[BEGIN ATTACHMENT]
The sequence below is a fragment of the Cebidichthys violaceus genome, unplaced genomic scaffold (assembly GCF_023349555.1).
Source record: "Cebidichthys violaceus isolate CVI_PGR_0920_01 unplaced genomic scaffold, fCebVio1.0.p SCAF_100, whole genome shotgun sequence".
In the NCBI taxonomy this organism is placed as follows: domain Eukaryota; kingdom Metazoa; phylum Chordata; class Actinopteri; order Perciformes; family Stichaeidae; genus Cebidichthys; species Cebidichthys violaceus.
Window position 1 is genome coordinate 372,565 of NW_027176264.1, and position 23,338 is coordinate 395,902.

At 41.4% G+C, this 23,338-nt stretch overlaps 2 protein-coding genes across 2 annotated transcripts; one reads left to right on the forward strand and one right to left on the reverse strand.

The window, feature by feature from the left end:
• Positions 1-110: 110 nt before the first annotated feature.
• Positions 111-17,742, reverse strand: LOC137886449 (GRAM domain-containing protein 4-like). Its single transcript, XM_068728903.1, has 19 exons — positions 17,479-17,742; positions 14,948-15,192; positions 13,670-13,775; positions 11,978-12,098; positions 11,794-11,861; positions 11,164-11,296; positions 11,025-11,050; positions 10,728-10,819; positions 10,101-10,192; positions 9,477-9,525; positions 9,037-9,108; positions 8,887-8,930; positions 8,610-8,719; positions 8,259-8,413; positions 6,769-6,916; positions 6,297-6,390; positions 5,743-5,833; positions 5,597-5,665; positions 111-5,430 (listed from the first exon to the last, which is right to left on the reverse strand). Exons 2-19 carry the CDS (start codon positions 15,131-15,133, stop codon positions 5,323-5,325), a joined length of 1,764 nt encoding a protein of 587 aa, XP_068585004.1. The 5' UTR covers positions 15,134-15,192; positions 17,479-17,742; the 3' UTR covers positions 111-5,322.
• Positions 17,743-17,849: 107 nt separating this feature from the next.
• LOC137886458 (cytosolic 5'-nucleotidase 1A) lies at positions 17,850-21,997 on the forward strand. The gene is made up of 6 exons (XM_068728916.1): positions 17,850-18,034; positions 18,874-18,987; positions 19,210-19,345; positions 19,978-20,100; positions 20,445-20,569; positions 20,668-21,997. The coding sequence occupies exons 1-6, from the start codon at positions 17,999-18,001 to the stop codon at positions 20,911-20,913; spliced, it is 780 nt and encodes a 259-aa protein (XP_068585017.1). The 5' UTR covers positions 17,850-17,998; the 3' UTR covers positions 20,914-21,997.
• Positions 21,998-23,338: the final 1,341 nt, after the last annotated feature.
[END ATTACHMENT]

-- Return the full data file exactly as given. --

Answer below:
The sequence below is a fragment of the Cebidichthys violaceus genome, unplaced genomic scaffold (assembly GCF_023349555.1).
Source record: "Cebidichthys violaceus isolate CVI_PGR_0920_01 unplaced genomic scaffold, fCebVio1.0.p SCAF_100, whole genome shotgun sequence".
In the NCBI taxonomy this organism is placed as follows: domain Eukaryota; kingdom Metazoa; phylum Chordata; class Actinopteri; order Perciformes; family Stichaeidae; genus Cebidichthys; species Cebidichthys violaceus.
Window position 1 is genome coordinate 372,565 of NW_027176264.1, and position 23,338 is coordinate 395,902.

At 41.4% G+C, this 23,338-nt stretch overlaps 2 protein-coding genes across 2 annotated transcripts; one reads left to right on the forward strand and one right to left on the reverse strand.

The window, feature by feature from the left end:
• Positions 1-110: 110 nt before the first annotated feature.
• Positions 111-17,742, reverse strand: LOC137886449 (GRAM domain-containing protein 4-like). Its single transcript, XM_068728903.1, has 19 exons — positions 17,479-17,742; positions 14,948-15,192; positions 13,670-13,775; positions 11,978-12,098; positions 11,794-11,861; positions 11,164-11,296; positions 11,025-11,050; positions 10,728-10,819; positions 10,101-10,192; positions 9,477-9,525; positions 9,037-9,108; positions 8,887-8,930; positions 8,610-8,719; positions 8,259-8,413; positions 6,769-6,916; positions 6,297-6,390; positions 5,743-5,833; positions 5,597-5,665; positions 111-5,430 (listed from the first exon to the last, which is right to left on the reverse strand). Exons 2-19 carry the CDS (start codon positions 15,131-15,133, stop codon positions 5,323-5,325), a joined length of 1,764 nt encoding a protein of 587 aa, XP_068585004.1. The 5' UTR covers positions 15,134-15,192; positions 17,479-17,742; the 3' UTR covers positions 111-5,322.
• Positions 17,743-17,849: 107 nt separating this feature from the next.
• LOC137886458 (cytosolic 5'-nucleotidase 1A) lies at positions 17,850-21,997 on the forward strand. The gene is made up of 6 exons (XM_068728916.1): positions 17,850-18,034; positions 18,874-18,987; positions 19,210-19,345; positions 19,978-20,100; positions 20,445-20,569; positions 20,668-21,997. The coding sequence occupies exons 1-6, from the start codon at positions 17,999-18,001 to the stop codon at positions 20,911-20,913; spliced, it is 780 nt and encodes a 259-aa protein (XP_068585017.1). The 5' UTR covers positions 17,850-17,998; the 3' UTR covers positions 20,914-21,997.
• Positions 21,998-23,338: the final 1,341 nt, after the last annotated feature.